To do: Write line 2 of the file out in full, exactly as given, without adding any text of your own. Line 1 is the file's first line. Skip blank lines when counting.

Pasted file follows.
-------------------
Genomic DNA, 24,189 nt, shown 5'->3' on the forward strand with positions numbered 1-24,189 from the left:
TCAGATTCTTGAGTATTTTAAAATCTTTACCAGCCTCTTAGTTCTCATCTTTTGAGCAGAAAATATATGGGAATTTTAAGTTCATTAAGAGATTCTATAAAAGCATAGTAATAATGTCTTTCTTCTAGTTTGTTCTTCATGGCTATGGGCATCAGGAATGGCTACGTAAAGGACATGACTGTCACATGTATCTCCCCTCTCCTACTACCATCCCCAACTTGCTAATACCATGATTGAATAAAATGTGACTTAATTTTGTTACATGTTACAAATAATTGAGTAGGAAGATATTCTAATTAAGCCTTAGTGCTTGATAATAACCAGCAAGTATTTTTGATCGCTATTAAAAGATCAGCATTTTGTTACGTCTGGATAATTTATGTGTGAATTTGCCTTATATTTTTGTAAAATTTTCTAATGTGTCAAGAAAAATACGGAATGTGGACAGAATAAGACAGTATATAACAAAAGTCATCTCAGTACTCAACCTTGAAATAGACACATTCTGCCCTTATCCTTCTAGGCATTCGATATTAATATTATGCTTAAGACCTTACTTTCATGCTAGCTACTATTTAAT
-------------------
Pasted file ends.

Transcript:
TCAGATTCTTGAGTATTTTAAAATCTTTACCAGCCTCTTAGTTCTCATCTTTTGAGCAGAAAATATATGGGAATTTTAAGTTCATTAAGAGATTCTATAAAAGCATAGTAATAATGTCTTTCTTCTAGTTTGTTCTTCATGGCTATGGGCATCAGGAATGGCTACGTAAAGGACATGACTGTCACATGTATCTCCCCTCTCCTACTACCATCCCCAACTTGCTAATACCATGATTGAATAAAATGTGACTTAATTTTGTTACATGTTACAAATAATTGAGTAGGAAGATATTCTAATTAAGCCTTAGTGCTTGATAATAACCAGCAAGTATTTTTGATCGCTATTAAAAGATCAGCATTTTGTTACGTCTGGATAATTTATGTGTGAATTTGCCTTATATTTTTGTAAAATTTTCTAATGTGTCAAGAAAAATACGGAATGTGGACAGAATAAGACAGTATATAACAAAAGTCATCTCAGTACTCAACCTTGAAATAGACACATTCTGCCCTTATCCTTCTAGGCATTCGATATTAATATTATGCTTAAGACCTTACTTTCATGCTAGCTACTATTTAAT